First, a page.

The reaction to Darwin's Origin of Species varied in many countries according to the roles played by national scientific institutions and traditions and the attitudes of religious and political groups. The contributors to this volume, including M. J. S. Hodge, David Hull, and Roberto Moreno, gathered in 1972 at an international conference on the comparative reception of Darwinism. Their essays look at early pro- and anti-Darwinism arguments, and three additional (...)
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  16. Shirley A. Roe, Thomas F. Glick, Joy Harvey, F. Weiling & John Scarborough (1981). The J.H.B. Bookshelf. Journal of the History of Biology 14 (2):355-362.
  17. Thomas F. Glick (1976). On the Diffusion of a New Specialty: Marañón and the "Crisis" of Endocrinology in Spain. [REVIEW] Journal of the History of Biology 9 (2):287 - 300.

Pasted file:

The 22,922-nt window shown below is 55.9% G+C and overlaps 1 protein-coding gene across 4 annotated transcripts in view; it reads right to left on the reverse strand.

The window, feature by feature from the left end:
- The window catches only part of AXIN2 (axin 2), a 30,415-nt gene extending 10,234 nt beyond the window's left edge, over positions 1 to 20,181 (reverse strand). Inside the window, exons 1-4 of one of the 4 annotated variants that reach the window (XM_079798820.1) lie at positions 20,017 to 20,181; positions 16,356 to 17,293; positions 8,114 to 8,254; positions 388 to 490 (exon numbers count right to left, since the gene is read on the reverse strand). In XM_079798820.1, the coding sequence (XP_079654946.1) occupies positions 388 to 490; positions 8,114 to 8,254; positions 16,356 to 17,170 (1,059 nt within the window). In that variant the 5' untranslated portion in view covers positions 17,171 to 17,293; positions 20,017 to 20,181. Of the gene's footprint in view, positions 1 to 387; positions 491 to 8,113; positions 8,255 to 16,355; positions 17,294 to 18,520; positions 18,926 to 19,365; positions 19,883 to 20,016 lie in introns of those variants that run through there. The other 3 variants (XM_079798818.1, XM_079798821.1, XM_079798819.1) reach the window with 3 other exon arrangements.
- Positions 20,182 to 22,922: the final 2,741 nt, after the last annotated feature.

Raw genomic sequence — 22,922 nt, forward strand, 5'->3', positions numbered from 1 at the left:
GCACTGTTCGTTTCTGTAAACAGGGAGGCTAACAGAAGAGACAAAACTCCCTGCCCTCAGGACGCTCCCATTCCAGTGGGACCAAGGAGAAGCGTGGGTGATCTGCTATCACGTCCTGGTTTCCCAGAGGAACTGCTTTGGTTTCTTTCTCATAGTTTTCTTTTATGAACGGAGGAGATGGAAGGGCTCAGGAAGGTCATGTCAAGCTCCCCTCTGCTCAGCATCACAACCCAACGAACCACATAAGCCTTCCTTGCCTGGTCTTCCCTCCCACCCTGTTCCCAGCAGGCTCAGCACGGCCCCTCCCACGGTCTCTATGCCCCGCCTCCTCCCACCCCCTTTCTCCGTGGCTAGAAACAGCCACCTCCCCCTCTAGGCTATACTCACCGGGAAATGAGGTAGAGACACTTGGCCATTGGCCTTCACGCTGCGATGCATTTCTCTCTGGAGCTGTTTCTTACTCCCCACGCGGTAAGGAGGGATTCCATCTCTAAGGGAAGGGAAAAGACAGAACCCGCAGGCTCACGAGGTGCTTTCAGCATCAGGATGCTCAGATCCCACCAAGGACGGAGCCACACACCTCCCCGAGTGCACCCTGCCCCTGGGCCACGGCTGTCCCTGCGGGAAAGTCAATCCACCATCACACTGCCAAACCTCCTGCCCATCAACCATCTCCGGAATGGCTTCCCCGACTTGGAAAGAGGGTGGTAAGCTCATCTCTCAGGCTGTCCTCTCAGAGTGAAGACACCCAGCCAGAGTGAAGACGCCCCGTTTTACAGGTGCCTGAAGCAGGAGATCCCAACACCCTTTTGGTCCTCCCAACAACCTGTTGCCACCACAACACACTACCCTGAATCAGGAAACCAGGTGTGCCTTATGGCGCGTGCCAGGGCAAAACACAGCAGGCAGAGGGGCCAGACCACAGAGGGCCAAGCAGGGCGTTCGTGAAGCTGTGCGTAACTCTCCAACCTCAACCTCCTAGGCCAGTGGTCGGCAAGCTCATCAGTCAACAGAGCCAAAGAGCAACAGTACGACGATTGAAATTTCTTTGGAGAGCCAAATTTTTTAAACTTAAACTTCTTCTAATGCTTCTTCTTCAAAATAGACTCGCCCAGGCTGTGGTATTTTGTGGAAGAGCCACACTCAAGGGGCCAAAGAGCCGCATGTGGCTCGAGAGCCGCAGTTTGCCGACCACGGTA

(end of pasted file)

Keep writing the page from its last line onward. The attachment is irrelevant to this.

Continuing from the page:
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  18. Diana Long Hall & Thomas F. Glick (1976). Endocrinology: A Brief Introduction. [REVIEW] Journal of the History of Biology 9 (2):229 - 233.
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  19. Karen M. Reeds & Thomas F. Glick (1976). The J. H. B. Bookshelf. Journal of the History of Biology 9 (2):323-327.
  20. Thomas F. Glick & David M. Quinlan (1975). Félix de Azara: The Myth of the Isolated Genius in Spanish Science. Journal of the History of Biology 8 (1):67 - 83.